Sharpening a Chain Saw
Sharp chain saws chew through wood quickly and with little effort from the operator, but the cutters on chains dull rapidly. Cutters are the slightly curved protrusions on the chain and are responsible for slicing into the wood. When expelled wood resembles sawdust more than chips, it’s time to sharpen the cutters. A good rule of thumb is to sharpen the cutters every time you fill up the saw’s fuel tank. Doing so will keep the saw cutting cleanly and safely through wood.
Get a Sharpening Guide
While you can sharpen a chain saw by eyeing the way the file lines up, a sharpening guide tuned for your particular brand of saw takes out the guesswork. Cutter angles vary, typically between 25 and 35 degrees. Being off by a few degrees makes a difference in chain saw performance. A sharpening guide is inscribed with marks that indicate the sharpening angle for your saw. A sharpening guide kit also includes properly sized files for honing cutters and for filing down depth gauges. The guide or kit packaging lists all the chain saw makes and models for which it was designed. Match the right kit for your chain saw.
A Strong Vise
A vise comes in handy since you’d like your saw stationary when sharpening. When working on a saw in your shop, use a bench-mounted vise. In the field, where you will likely need to sharpen your saw while ripping through a large pile of wood, carry along a stump vise. This type of vise acts as a third hand, holding the saw firmly in place, freeing up both your hands for the sharpening tasks. Mount the chain saw into either vise and clamp down only on the cutter bar, which allows free movement of the chain itself.
Honing the Cutters
Some sharpening guides fix to the chain saw bar with bolts, others are hand held and rest on the chain. Place a dab of paint or marker on the first cutter so you know where you began sharpening. You’ll notice that the chain has two sets of cutters -- one set faces left, the other right. Use the round file on cutters, and sharpen one set at a time. Push the file away from you with each stroke, treating each individual cutter to between three and five strokes. Then, flip the saw end-to-end and sharpen the next set of cutters the same way.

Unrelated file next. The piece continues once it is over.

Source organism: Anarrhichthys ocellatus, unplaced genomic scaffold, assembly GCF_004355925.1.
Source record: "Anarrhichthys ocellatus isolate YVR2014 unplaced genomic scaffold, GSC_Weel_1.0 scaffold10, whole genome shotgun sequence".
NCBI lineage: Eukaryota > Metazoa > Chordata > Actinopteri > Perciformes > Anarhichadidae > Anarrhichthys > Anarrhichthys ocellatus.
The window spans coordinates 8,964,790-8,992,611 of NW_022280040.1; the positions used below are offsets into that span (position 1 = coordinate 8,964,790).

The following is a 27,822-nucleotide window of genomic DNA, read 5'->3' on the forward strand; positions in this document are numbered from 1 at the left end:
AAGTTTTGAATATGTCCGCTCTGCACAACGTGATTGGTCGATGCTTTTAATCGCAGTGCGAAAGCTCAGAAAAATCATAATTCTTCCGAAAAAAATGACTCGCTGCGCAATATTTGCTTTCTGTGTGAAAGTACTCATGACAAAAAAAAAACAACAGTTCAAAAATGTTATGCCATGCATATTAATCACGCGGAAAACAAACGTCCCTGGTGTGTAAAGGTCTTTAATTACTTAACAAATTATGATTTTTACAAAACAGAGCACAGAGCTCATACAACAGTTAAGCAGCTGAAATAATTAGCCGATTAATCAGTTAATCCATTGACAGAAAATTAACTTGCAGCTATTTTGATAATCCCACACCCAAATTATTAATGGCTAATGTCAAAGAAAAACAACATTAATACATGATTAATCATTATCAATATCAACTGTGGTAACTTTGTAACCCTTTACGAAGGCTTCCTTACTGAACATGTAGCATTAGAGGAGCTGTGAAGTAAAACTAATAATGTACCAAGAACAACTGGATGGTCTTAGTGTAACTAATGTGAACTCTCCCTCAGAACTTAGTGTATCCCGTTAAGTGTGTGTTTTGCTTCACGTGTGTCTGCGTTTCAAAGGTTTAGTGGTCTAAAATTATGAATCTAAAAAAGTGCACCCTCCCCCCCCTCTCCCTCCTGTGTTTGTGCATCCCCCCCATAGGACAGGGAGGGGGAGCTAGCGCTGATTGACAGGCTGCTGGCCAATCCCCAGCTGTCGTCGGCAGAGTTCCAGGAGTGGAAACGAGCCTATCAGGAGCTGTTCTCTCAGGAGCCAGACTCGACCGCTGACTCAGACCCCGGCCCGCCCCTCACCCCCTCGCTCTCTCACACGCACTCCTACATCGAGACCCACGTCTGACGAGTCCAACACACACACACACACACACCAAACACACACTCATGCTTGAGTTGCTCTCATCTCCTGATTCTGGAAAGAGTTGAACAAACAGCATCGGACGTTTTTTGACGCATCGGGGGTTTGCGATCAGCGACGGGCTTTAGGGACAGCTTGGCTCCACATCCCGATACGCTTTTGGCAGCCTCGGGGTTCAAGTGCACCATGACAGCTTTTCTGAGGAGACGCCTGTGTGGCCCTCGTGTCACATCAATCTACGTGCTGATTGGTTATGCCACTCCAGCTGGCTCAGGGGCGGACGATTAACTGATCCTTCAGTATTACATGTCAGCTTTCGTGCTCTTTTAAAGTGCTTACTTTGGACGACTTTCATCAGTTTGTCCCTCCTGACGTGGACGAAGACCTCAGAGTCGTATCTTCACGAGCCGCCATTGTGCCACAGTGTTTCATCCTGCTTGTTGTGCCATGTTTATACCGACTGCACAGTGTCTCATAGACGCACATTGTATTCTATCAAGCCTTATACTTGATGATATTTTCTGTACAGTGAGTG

Filing Depth Gauges
Depth gauges face each cutter. They control how deep the cutters bite into the wood. Use the flat file to grind these down, since the tops of the cutters wear down over time. The sharpening guide has a slot that slips over each depth gauge. Any part of the depth gauge that sticks up above the sharpening guide is filed down flush with the guide. While cutters wear rapidly, depth gauges last longer before needing attention. Address them about every third or fourth time you sharpen the cutters or about every fourth tank of fuel put in the chain saw.
Always take a moment to disconnect the spark plug before sharpening the saw or when performing any maintenance. This prevents accidental startups from occurring while your hands are on the chain. While they may not cut well through wood, even dulled cutters can slice a hand or finger. Wear heavy-duty work gloves during sharpening.